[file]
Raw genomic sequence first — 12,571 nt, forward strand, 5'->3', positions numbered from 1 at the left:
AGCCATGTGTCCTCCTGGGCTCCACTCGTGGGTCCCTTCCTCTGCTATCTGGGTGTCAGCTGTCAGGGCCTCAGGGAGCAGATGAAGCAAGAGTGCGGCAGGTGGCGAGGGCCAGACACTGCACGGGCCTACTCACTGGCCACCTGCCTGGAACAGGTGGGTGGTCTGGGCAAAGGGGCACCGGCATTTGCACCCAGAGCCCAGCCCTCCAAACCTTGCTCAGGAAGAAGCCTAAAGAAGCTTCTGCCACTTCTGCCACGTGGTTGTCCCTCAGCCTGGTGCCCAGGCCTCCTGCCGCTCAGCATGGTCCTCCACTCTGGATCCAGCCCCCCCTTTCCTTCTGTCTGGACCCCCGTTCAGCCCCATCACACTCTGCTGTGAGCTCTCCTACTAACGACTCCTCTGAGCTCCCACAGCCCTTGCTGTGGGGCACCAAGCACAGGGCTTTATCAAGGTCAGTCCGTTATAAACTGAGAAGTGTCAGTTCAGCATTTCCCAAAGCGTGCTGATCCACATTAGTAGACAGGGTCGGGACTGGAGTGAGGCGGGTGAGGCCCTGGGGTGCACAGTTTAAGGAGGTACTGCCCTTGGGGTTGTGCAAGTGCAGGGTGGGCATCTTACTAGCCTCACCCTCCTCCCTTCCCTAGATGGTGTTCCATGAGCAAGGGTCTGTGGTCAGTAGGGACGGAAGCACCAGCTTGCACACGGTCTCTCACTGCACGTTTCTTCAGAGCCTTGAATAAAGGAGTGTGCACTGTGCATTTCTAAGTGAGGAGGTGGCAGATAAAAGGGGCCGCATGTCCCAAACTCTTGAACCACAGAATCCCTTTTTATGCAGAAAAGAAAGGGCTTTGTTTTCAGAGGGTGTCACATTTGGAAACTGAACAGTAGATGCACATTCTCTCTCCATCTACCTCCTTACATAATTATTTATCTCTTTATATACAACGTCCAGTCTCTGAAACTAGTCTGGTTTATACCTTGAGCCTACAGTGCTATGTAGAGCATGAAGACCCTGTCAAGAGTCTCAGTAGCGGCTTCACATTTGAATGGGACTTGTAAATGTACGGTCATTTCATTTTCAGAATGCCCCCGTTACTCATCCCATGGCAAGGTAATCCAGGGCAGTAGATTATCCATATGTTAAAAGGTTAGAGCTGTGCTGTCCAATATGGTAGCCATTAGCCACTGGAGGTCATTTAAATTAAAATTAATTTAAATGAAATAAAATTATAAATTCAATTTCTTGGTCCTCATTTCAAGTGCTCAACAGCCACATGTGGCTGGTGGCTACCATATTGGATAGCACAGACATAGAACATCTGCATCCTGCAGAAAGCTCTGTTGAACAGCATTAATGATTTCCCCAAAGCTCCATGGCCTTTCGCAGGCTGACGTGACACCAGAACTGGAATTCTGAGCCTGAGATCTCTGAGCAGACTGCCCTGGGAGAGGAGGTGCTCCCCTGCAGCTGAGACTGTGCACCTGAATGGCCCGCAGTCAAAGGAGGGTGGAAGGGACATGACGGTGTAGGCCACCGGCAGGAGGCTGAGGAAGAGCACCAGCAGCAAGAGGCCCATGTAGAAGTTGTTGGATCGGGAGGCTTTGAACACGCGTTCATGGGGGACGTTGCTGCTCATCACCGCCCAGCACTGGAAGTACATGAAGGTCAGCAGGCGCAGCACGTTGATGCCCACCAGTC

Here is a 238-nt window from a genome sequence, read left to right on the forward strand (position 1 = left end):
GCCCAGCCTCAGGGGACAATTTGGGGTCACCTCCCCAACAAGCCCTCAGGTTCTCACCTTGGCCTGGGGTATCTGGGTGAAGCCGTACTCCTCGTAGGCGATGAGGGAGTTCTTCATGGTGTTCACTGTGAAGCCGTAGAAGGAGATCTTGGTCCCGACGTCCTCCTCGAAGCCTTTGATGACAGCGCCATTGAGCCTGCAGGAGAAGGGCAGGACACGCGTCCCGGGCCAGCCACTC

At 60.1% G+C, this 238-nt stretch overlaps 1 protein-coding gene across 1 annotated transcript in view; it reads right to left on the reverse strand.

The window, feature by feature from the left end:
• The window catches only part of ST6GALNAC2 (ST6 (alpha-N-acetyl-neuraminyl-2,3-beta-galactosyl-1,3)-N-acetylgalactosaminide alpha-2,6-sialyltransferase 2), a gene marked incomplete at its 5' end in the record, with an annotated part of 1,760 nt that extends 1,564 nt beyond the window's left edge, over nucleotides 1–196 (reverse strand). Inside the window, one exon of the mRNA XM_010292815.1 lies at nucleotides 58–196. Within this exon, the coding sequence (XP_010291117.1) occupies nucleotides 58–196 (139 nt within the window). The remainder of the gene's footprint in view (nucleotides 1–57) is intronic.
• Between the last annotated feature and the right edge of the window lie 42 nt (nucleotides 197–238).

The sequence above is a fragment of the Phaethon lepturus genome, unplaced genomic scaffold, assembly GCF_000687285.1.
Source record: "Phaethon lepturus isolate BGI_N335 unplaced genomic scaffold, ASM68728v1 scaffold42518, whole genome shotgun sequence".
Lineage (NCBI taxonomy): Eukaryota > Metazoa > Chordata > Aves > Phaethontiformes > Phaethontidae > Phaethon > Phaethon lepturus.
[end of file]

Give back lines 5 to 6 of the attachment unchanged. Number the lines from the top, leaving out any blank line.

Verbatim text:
At 60.1% G+C, this 238-nt stretch overlaps 1 protein-coding gene across 1 annotated transcript in view; it reads right to left on the reverse strand.

The window, feature by feature from the left end: